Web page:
And Wolf said the pandemic’s impact on brick-and-mortar retail and office space only accelerated the shift from those commercial pursuits to residential.
“That’s something the entire real estate market has seen in the past 18 months,” he said. “It’s hard to be competitive with the demand for office space when employers are vacating. For retail, with online shopping, brick-and-mortar buildings are not so much in demand.”
However, not just any residential development will do.
“There have been opportunities to parcel out portions of the land that—if circumstances were different—might’ve made sense,” Wolf said. “But they would’ve been to publicly traded or similarly large companies [in which] speed and maximum profits would’ve been more of their objectives.”
Wolf said interested parties might have already developed half of the 274 acres if not for Ball’s dedication to providing for a higher-quality project and the city’s changing opinions.
“Some of the proposals were single-family-type developments, similar to what is already out there,” Wolf said. “They were just run-of-the-mill projects that these entities survive on and do just enough to get the projects approved. I think the city was looking for more density as it got closer to their campus there.”
Outside of roughly 155 acres of floodplains that will be preserved for their natural features and recreation, Hyde Park’s design includes more than 97 acres of varied residential projects: mixed-use buildings, multifamily, town houses, duplexes, fourplexes and the senior-living community.
“We’re steering away from traditional multifamily apartment complexes, especially in Corporate Campus. We’re not really wanting to infuse just any traditional single-family detached neighborhood, either,” Reed said.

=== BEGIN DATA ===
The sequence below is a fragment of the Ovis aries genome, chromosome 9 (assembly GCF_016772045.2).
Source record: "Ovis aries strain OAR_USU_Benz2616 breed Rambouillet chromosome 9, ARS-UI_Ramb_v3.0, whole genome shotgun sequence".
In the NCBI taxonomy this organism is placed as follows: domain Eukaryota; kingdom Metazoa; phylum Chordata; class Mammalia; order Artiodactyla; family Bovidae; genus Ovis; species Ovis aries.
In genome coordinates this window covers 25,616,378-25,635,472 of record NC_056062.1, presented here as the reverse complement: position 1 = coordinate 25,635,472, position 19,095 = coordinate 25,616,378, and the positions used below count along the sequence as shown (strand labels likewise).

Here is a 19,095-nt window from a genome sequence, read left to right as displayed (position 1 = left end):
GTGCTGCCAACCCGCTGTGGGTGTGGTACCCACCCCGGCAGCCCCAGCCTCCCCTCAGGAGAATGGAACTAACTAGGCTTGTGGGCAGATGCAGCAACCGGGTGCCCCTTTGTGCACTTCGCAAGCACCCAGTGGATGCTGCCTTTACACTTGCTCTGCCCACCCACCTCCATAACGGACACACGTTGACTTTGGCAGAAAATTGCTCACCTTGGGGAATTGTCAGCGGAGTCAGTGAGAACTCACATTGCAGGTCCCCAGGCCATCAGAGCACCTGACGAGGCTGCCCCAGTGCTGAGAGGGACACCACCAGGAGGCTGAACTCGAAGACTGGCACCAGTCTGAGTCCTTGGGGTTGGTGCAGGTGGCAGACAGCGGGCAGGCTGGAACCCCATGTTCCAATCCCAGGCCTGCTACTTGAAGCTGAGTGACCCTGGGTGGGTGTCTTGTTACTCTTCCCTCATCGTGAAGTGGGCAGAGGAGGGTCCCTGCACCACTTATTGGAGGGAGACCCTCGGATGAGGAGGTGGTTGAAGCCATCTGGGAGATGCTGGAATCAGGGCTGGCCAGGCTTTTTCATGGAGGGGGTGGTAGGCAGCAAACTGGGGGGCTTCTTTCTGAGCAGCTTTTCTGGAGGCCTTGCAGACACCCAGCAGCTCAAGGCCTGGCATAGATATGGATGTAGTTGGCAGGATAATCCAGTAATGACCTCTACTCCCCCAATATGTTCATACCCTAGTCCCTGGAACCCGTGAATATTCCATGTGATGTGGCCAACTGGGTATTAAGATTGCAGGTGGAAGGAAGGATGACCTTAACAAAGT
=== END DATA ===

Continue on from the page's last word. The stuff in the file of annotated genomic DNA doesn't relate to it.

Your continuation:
She called the variety of Hyde Park’s product type specialized and unique, a more vertical mix of uses and one that balances higher density with nearby open spaces and natural resources.
“It doesn’t just work in downtown,” she said of the density. “It’s the underlying themes of connectivity and walkability that carry well through all types of development.”
Ball said Hyde Park also seeks to satisfy those residents who choose to be renters rather than homeowners with what the industry calls the “missing middle”—duplexes, town houses and other housing options that were popular pre-World War II but largely disappeared in favor of subdivisions and massive apartment complexes.
In the last decade, mixed-use developments—so-called “live-work-play” developments—have come into style nationwide and in central Indiana, with Noblesville the latest to join the trend.
“The infusion of this type of residential development and parkland in the Corporate Campus—to see it come full circle now is exciting,” Reed said. “You could actually live in Hyde Park and walk to a concert and have all of the fun stops along the way or on the way home, which I think is really cool.”•